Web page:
[Skip to Content]
Access to paid content on this site is currently suspended due to excessive activity being detected from your IP address Please contact the publisher to request reinstatement.
[Skip to Content Landing]
May 1961

Photosensitivity and Photo-Onycholysis Due to Demethylchlortetracycline

Author Affiliations


From the Department of Dermatology and Syphilology (Dr. Rudolf L. Baer, Chairman) of New York University Post-Graduate Medical School, and the Skin and Cancer Unit of University Hospital.

Arch Dermatol. 1961;83(5):730-737. doi:10.1001/archderm.1961.01580110018003

During the past 2 years a new compound, demethylchlortetracycline (Declomycin),* hereafter referred to as DMCT, has found wide clinical usage as an effective broadspectrum antibiotic. Photosensitivity due to this compound has been reported by Falk,1 Morris,2 Trafton,3 and Fuhrman.4 None of these reactions were associated with nail changes. The incidence of photosensitivity with onycholysis due to medications has been remarkably low and, to our knowledge, restricted to chlortetracycline (Aureomycin). Harris5 reported 2 cases of "solar dermatitis" occurring after chlortetracycline therapy, and Shaffer et al.6 noted photosensitivity in 5 patients, 3 of whom had associated nail changes. Jirasek et al.7 and Krauskoff et al.8 have also reported nail changes in patients receiving tetracycline derivatives.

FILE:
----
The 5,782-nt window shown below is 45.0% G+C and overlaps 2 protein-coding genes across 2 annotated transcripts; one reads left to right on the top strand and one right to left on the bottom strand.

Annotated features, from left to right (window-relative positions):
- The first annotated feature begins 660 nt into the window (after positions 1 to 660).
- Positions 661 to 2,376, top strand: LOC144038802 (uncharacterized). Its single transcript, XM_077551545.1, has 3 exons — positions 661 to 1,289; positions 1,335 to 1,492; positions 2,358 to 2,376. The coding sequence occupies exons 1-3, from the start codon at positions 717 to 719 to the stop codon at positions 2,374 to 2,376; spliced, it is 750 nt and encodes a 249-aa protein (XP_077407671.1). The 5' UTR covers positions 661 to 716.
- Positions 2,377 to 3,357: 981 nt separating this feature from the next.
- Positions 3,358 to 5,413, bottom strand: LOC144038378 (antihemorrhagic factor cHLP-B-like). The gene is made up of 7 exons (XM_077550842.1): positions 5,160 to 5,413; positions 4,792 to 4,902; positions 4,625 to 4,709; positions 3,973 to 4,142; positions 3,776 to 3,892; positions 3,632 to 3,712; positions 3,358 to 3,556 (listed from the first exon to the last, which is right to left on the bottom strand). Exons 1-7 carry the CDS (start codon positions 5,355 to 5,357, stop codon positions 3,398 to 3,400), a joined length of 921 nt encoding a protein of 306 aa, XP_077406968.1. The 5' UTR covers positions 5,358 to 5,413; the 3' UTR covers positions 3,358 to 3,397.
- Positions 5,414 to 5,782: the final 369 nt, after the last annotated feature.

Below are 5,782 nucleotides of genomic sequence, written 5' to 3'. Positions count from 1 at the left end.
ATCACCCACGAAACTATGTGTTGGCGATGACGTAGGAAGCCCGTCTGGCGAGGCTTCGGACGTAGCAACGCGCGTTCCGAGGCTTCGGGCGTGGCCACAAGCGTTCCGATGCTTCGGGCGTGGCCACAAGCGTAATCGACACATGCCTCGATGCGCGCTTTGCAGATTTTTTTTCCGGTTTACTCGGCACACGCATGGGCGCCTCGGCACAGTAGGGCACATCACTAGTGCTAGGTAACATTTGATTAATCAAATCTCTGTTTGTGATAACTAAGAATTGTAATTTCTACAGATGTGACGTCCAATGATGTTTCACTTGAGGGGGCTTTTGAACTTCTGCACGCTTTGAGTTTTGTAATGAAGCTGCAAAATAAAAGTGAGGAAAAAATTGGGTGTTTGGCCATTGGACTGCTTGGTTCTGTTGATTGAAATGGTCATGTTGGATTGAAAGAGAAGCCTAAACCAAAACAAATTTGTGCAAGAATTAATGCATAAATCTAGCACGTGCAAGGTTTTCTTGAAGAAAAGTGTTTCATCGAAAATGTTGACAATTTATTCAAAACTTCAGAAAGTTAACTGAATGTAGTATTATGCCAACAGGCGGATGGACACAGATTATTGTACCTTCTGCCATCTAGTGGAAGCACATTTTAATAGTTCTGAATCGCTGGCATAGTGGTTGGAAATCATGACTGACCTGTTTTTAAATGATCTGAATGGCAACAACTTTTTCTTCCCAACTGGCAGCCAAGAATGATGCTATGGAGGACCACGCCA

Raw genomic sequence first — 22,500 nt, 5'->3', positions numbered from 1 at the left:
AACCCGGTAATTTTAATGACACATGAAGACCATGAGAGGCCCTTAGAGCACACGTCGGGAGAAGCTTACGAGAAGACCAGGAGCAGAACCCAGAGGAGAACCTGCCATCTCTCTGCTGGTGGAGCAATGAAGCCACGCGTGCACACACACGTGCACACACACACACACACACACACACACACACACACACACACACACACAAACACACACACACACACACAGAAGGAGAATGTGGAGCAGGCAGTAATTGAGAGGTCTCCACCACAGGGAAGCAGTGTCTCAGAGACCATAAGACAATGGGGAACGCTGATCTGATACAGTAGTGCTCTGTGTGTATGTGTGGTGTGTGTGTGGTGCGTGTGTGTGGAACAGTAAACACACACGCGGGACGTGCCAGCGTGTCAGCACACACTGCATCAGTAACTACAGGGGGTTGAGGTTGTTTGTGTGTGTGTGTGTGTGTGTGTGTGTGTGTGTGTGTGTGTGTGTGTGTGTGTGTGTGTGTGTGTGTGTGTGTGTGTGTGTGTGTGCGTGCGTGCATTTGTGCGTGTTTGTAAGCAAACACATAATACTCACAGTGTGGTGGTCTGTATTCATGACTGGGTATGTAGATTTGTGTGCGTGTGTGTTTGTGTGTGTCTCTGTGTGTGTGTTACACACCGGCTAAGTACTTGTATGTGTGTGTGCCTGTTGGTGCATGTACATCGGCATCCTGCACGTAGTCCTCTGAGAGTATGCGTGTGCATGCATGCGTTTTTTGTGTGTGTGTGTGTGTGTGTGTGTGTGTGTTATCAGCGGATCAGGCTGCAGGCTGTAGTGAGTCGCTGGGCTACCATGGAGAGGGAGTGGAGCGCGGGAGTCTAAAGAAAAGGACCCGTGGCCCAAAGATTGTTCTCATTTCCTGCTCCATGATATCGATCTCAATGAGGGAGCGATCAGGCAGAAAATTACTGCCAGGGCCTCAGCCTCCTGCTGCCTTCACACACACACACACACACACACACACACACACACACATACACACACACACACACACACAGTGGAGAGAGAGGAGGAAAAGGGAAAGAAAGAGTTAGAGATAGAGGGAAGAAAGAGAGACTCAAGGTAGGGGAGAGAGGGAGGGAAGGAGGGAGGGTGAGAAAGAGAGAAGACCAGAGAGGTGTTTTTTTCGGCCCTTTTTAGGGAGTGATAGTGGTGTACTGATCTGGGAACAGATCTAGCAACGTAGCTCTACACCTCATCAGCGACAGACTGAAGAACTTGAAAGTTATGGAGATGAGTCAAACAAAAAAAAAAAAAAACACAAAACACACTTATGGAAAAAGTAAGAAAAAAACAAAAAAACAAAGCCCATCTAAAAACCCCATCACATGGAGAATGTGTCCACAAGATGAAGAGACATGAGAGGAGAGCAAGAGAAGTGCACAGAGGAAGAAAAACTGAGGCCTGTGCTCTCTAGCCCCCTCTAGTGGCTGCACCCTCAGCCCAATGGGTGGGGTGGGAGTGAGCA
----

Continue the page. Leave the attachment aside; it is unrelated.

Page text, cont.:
In this study our observations concerning a group of 108 patients from private practice, who first received DMCT therapy during the early months of 1959, are presented. Some of the